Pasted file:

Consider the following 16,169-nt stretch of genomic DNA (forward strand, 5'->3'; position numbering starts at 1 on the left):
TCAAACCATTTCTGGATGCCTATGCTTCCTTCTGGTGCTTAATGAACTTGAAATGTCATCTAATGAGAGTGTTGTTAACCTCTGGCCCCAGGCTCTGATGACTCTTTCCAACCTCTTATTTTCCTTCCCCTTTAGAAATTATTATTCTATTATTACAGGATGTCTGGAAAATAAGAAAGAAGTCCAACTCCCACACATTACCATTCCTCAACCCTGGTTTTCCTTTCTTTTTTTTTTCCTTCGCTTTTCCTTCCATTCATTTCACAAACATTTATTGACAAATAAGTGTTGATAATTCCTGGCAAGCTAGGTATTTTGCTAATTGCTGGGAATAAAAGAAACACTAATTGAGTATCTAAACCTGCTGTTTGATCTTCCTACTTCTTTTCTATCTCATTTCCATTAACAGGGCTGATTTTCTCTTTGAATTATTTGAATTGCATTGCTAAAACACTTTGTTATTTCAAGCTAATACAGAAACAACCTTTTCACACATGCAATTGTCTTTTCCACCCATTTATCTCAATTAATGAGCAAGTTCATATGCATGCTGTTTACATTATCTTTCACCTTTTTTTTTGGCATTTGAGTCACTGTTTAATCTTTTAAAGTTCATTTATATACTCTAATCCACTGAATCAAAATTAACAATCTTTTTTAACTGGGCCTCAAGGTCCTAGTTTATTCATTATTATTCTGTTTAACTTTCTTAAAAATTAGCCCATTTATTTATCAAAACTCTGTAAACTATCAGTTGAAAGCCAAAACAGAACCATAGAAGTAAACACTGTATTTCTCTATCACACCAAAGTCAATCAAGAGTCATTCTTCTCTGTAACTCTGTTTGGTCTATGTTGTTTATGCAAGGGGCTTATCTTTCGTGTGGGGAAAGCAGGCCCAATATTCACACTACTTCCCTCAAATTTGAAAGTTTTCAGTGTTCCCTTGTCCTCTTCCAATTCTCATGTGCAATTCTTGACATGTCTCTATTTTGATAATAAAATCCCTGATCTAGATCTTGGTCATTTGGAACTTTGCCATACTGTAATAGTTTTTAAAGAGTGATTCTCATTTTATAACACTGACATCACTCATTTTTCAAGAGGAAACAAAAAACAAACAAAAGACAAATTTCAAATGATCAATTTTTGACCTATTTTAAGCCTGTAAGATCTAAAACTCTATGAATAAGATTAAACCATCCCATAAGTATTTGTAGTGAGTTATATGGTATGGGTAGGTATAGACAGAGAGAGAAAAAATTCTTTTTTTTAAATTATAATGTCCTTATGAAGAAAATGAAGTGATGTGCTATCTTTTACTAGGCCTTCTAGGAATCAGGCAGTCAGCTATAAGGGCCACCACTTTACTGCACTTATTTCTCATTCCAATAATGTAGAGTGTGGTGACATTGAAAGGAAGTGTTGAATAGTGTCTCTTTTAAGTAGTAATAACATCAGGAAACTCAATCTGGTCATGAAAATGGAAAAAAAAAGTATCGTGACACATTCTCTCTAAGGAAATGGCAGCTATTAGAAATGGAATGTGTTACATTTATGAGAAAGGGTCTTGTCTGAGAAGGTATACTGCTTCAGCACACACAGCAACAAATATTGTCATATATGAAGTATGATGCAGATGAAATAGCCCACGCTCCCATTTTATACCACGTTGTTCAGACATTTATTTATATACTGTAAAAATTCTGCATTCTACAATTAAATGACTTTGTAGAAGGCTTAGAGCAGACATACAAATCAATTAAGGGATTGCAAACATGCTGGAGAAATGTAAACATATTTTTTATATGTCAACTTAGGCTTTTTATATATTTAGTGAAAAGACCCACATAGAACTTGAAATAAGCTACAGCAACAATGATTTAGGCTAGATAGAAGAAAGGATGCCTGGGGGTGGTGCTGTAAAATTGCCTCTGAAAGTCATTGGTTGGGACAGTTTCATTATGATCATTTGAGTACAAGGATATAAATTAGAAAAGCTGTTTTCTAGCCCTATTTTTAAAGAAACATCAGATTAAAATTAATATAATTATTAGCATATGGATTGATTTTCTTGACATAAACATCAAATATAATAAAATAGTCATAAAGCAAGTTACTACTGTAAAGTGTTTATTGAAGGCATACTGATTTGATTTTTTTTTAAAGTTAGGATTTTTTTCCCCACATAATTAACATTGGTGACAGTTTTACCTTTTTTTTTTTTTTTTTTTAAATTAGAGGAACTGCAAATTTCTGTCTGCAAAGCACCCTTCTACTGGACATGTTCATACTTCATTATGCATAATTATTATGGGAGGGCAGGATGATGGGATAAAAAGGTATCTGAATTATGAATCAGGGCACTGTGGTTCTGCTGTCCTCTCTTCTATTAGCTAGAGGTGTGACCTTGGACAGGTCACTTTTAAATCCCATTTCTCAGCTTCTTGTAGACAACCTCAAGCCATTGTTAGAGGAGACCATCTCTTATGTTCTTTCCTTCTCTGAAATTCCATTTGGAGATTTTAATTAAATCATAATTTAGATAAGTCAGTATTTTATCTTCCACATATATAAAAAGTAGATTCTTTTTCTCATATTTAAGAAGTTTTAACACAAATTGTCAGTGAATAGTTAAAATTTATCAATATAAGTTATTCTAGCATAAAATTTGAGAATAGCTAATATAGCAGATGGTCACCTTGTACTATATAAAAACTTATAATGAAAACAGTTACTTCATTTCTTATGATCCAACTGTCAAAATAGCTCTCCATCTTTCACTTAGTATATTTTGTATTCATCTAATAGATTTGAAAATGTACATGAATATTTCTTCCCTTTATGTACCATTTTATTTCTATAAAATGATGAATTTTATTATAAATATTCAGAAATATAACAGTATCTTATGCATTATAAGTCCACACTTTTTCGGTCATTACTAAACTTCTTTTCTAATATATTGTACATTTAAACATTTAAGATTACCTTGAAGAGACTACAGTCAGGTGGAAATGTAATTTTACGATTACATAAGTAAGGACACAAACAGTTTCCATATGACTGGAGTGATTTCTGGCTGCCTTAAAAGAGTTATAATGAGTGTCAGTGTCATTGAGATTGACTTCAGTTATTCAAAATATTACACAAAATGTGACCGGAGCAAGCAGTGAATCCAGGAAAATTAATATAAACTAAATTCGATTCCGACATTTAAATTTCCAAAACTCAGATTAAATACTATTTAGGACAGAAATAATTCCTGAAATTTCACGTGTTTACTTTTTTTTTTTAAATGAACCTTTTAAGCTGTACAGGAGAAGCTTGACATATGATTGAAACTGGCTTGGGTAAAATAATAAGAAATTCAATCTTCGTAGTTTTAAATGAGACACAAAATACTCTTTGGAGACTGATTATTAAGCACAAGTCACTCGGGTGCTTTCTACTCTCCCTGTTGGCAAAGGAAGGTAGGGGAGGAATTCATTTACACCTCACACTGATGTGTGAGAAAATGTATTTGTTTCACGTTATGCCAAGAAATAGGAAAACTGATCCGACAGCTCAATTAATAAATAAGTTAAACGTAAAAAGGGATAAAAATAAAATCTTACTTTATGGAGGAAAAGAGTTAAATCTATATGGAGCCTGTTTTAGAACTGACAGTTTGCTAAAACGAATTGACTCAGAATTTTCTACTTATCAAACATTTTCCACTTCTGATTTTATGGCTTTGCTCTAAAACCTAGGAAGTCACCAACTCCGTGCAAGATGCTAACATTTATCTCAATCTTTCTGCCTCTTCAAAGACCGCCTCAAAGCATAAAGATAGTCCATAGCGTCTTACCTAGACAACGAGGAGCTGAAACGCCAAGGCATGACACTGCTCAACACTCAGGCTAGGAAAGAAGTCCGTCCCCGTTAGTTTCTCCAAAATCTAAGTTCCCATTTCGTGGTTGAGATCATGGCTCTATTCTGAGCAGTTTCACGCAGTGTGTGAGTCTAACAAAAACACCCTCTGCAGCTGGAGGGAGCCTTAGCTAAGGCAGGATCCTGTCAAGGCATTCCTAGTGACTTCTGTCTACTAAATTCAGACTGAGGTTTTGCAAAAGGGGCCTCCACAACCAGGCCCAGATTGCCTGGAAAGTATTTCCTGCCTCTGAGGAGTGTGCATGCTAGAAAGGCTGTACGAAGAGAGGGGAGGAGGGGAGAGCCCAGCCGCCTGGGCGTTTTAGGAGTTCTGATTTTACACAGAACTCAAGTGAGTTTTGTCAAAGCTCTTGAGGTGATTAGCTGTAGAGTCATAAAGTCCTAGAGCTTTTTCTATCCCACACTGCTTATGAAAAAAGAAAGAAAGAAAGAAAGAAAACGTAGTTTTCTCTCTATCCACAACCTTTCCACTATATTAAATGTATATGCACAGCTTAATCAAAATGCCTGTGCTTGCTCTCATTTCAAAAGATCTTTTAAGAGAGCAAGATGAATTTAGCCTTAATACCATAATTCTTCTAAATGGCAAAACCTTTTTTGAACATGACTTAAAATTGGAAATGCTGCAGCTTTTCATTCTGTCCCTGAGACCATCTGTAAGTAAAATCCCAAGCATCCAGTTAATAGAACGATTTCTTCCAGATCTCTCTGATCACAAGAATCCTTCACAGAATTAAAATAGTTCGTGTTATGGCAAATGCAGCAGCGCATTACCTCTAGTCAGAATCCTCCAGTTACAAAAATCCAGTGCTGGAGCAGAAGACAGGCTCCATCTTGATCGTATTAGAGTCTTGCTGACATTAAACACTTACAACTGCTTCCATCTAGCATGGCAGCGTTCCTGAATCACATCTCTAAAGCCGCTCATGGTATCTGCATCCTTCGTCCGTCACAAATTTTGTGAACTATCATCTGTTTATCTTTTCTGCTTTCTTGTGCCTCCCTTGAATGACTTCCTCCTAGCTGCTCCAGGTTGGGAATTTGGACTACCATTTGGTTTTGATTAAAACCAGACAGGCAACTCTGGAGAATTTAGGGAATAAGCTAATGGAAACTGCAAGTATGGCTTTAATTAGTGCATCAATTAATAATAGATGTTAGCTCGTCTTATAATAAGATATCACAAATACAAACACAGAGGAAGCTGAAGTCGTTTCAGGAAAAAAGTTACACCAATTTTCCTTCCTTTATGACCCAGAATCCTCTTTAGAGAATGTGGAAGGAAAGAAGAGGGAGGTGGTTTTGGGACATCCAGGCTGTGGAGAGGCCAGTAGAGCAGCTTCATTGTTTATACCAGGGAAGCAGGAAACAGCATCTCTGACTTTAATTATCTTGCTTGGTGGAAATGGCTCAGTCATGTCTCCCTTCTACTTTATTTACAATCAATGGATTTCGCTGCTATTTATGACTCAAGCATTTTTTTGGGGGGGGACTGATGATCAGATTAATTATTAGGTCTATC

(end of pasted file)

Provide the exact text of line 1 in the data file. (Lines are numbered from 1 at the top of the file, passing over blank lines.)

Consider the following 16,169-nt stretch of genomic DNA (forward strand, 5'->3'; position numbering starts at 1 on the left):